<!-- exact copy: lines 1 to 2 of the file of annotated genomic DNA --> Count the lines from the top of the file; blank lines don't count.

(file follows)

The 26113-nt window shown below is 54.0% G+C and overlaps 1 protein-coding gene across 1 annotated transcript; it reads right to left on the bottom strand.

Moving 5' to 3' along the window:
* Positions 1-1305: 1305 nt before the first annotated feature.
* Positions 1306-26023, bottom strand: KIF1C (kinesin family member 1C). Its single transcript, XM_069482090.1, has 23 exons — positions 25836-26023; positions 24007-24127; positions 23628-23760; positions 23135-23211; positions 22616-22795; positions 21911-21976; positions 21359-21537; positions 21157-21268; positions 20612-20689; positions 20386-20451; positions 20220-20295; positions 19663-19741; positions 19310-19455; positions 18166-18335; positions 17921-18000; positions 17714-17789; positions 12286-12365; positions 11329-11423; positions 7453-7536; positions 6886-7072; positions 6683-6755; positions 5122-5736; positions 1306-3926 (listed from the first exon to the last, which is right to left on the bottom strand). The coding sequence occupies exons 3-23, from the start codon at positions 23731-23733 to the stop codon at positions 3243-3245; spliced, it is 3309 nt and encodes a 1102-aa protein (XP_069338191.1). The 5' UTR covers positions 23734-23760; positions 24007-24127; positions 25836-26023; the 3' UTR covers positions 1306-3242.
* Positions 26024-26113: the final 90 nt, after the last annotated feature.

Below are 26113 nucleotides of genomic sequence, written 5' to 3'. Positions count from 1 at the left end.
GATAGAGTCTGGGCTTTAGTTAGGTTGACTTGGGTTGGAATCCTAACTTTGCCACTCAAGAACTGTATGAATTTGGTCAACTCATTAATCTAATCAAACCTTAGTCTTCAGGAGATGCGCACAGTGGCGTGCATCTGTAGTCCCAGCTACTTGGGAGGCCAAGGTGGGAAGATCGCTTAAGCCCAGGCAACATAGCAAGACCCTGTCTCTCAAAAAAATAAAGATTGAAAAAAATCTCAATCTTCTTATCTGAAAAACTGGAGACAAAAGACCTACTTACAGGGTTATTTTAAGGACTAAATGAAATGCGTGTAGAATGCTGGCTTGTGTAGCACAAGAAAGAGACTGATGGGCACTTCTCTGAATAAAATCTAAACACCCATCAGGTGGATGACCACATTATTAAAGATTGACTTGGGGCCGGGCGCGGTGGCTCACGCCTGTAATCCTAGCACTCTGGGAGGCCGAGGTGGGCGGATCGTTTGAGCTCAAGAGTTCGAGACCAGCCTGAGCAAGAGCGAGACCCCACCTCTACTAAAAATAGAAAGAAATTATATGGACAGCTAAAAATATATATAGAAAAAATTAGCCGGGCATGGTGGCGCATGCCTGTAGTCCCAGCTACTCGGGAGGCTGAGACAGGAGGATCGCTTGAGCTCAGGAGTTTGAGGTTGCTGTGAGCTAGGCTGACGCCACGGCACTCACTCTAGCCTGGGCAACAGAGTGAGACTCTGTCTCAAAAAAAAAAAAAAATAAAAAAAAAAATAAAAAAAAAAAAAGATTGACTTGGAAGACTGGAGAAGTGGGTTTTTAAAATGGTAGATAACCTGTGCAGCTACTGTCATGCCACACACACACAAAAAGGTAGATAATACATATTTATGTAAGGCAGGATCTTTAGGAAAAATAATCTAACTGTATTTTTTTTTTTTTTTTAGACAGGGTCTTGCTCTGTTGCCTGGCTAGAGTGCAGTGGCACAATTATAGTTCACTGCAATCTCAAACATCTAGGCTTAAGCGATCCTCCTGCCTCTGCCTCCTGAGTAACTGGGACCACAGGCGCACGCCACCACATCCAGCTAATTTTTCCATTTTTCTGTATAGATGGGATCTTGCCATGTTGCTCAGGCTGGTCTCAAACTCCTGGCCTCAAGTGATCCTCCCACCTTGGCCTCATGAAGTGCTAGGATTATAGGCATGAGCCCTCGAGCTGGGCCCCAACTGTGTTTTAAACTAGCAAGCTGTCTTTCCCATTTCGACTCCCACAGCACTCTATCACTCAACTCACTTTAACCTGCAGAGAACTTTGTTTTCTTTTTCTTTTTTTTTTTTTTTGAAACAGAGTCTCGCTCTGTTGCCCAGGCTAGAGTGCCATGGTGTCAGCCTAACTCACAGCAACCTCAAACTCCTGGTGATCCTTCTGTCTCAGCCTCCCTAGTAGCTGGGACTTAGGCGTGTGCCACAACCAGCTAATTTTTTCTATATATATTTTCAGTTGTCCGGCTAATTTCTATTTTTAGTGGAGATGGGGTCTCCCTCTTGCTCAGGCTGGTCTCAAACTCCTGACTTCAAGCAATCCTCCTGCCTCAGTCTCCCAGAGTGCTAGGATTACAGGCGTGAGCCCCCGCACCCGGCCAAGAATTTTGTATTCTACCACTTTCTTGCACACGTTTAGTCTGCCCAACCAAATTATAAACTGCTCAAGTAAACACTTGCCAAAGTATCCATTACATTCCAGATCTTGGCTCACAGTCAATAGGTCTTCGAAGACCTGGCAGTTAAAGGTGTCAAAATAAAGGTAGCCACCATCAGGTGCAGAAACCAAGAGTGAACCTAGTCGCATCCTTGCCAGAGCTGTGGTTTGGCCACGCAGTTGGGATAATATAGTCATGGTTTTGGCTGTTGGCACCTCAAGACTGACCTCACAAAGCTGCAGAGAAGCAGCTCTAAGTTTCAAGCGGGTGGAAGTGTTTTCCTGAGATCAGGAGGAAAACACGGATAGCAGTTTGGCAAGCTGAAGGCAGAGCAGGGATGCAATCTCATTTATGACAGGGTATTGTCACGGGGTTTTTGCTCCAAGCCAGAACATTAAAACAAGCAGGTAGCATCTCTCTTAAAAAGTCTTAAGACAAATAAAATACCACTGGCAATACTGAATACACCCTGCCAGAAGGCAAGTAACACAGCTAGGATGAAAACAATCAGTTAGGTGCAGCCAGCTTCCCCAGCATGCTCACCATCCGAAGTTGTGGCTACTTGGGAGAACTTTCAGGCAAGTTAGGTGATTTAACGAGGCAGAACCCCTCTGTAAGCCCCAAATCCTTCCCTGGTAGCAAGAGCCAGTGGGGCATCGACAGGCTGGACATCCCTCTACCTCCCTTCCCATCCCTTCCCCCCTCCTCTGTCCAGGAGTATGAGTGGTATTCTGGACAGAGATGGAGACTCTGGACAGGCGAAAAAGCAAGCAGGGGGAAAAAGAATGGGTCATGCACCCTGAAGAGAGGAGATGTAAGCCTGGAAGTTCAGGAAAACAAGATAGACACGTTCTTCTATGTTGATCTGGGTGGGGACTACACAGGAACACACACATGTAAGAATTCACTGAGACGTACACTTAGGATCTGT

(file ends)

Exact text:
The 26113-nt window shown below is 54.0% G+C and overlaps 1 protein-coding gene across 1 annotated transcript; it reads right to left on the bottom strand.

Moving 5' to 3' along the window: